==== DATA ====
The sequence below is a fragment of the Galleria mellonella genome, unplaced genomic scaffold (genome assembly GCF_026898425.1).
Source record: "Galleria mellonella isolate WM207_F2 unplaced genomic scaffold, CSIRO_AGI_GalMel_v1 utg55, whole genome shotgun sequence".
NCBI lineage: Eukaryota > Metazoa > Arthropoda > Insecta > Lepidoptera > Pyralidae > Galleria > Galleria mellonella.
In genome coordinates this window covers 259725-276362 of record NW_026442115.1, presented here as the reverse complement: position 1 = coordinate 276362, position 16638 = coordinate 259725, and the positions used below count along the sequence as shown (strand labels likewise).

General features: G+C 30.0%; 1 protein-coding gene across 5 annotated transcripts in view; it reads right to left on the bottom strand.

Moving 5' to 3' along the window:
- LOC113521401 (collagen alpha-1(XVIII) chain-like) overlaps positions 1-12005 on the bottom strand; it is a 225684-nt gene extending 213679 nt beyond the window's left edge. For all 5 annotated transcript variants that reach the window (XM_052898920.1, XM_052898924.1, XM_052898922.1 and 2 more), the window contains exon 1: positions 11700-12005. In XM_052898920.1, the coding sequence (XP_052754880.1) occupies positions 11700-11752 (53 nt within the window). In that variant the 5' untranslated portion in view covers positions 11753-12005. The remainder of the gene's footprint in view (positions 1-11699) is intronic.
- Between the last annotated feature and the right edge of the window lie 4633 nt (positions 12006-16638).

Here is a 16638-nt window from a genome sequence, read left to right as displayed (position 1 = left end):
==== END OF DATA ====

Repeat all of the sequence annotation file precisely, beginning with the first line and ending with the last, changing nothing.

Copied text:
The sequence below is a fragment of the Galleria mellonella genome, unplaced genomic scaffold (genome assembly GCF_026898425.1).
Source record: "Galleria mellonella isolate WM207_F2 unplaced genomic scaffold, CSIRO_AGI_GalMel_v1 utg55, whole genome shotgun sequence".
NCBI lineage: Eukaryota > Metazoa > Arthropoda > Insecta > Lepidoptera > Pyralidae > Galleria > Galleria mellonella.
In genome coordinates this window covers 259725-276362 of record NW_026442115.1, presented here as the reverse complement: position 1 = coordinate 276362, position 16638 = coordinate 259725, and the positions used below count along the sequence as shown (strand labels likewise).

General features: G+C 30.0%; 1 protein-coding gene across 5 annotated transcripts in view; it reads right to left on the bottom strand.

Moving 5' to 3' along the window:
- LOC113521401 (collagen alpha-1(XVIII) chain-like) overlaps positions 1-12005 on the bottom strand; it is a 225684-nt gene extending 213679 nt beyond the window's left edge. For all 5 annotated transcript variants that reach the window (XM_052898920.1, XM_052898924.1, XM_052898922.1 and 2 more), the window contains exon 1: positions 11700-12005. In XM_052898920.1, the coding sequence (XP_052754880.1) occupies positions 11700-11752 (53 nt within the window). In that variant the 5' untranslated portion in view covers positions 11753-12005. The remainder of the gene's footprint in view (positions 1-11699) is intronic.
- Between the last annotated feature and the right edge of the window lie 4633 nt (positions 12006-16638).

Here is a 16638-nt window from a genome sequence, read left to right as displayed (position 1 = left end):